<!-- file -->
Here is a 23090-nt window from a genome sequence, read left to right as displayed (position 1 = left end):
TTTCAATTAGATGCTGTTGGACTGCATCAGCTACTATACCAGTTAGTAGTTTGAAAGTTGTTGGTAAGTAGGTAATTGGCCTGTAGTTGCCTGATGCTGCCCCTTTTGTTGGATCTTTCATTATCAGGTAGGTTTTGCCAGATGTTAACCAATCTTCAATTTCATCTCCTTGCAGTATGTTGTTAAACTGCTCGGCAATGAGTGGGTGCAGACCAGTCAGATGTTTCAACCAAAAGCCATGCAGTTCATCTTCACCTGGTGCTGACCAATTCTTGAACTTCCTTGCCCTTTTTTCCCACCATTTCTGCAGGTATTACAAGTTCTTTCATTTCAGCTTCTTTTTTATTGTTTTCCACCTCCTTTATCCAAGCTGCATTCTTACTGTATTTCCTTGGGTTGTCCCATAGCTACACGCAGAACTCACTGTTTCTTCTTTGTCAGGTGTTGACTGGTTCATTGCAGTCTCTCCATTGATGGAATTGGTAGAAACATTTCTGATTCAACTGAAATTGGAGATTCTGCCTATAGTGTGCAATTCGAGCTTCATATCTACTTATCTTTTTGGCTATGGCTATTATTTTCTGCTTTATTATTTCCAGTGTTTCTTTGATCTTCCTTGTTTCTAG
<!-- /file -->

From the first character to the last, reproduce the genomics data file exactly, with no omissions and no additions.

Here is a 23090-nt window from a genome sequence, read left to right as displayed (position 1 = left end):
TTTCAATTAGATGCTGTTGGACTGCATCAGCTACTATACCAGTTAGTAGTTTGAAAGTTGTTGGTAAGTAGGTAATTGGCCTGTAGTTGCCTGATGCTGCCCCTTTTGTTGGATCTTTCATTATCAGGTAGGTTTTGCCAGATGTTAACCAATCTTCAATTTCATCTCCTTGCAGTATGTTGTTAAACTGCTCGGCAATGAGTGGGTGCAGACCAGTCAGATGTTTCAACCAAAAGCCATGCAGTTCATCTTCACCTGGTGCTGACCAATTCTTGAACTTCCTTGCCCTTTTTTCCCACCATTTCTGCAGGTATTACAAGTTCTTTCATTTCAGCTTCTTTTTTATTGTTTTCCACCTCCTTTATCCAAGCTGCATTCTTACTGTATTTCCTTGGGTTGTCCCATAGCTACACGCAGAACTCACTGTTTCTTCTTTGTCAGGTGTTGACTGGTTCATTGCAGTCTCTCCATTGATGGAATTGGTAGAAACATTTCTGATTCAACTGAAATTGGAGATTCTGCCTATAGTGTGCAATTCGAGCTTCATATCTACTTATCTTTTTGGCTATGGCTATTATTTTCTGCTTTATTATTTCCAGTGTTTCTTTGATCTTCCTTGTTTCTAG